RELATED: Bill Clinton's life of womanizing: Consensual encounters and accusations of misconduct

Bill Clinton's life of womanizing: consensual encounters and accusations of misconduct
See Gallery
Ken Starr reportedly fired as Baylor president, university declines comment
HOLLYWOOD, CA - JANUARY 23: Gennifer Flowers (R) blows a kiss to talk show host Larry King (L) during her live interview on CNN's Larry King Live show in Hollywood, CA 23 January. According to reports leaked to the press, US President Bill Clinton admitted during a deposition in the Paula Jones investigation to having an affair with Flowers while he was governor of Arkansas. (Photo credit should read RENE MACURA/AFP/Getty Images)
Former White House intern Monica S. Lewinsky is shown in three photos taken from her freshman, sophmore and junior yearbooks at Beverly Hills High School in Beverly Hills, Calif., Wednesday, Jan. 21, 1998. Whitewater prosecutors have expanded their investigation to determine whether President Clinton had an affair with Lewinsky and tried to get her to lie about it in an affidavit she gave in Paula Jones' sexual harassment lawsuit. (AP Photo/HO)
Dolly Kyle Browning poses in Dallas on Feb. 5, 1998. Mrs. Browning, a longtime female acquaintance of President Clinton, who previously said the two had a sexual relationship, has contended in a lawsuit that Clinton and associates took action to prevent her from publishing a "semi-autobiographical" novel. The lawsuit was filed Monday in U.S. District Court while the president was testifying by closed-circuit television to a federal grand jury in the Monica Lewinsky investigation. (AP Photo/Ron Heflin, File)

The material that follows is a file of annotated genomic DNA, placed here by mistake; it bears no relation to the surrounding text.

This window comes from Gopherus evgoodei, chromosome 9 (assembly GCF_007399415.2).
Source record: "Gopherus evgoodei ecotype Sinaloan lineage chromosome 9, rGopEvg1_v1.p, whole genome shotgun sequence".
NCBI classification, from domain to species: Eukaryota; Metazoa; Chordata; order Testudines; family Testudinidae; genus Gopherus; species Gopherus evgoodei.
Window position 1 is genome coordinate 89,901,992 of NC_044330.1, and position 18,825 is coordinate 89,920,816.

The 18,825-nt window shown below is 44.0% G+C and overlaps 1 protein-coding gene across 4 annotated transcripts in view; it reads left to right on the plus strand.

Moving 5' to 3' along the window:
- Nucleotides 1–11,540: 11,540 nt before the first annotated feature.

Former Miss America Elizabeth Ward poses with her Miss Arkansas crown in Hot Springs, Ark., on July, 13, 1981. Ward, now Elizabeth Ward Gracen, told the New York Daily News that she had consensual sex with Bill Clinton when he served as Arkansas governor. (AP Photo/File)
Former beauty queen Sally Perdue of Houston, Texas, announces plan Wed. May 16, 1990 to become the first American to run the length of the Great Wall of China. The 1958 Miss Arkansas said in 1992 that she had had an affair with Clinton in 1983. She claimed that she had been warned not to go public by a Democratic Party official. (AP Photo/str-Le Jen Chen)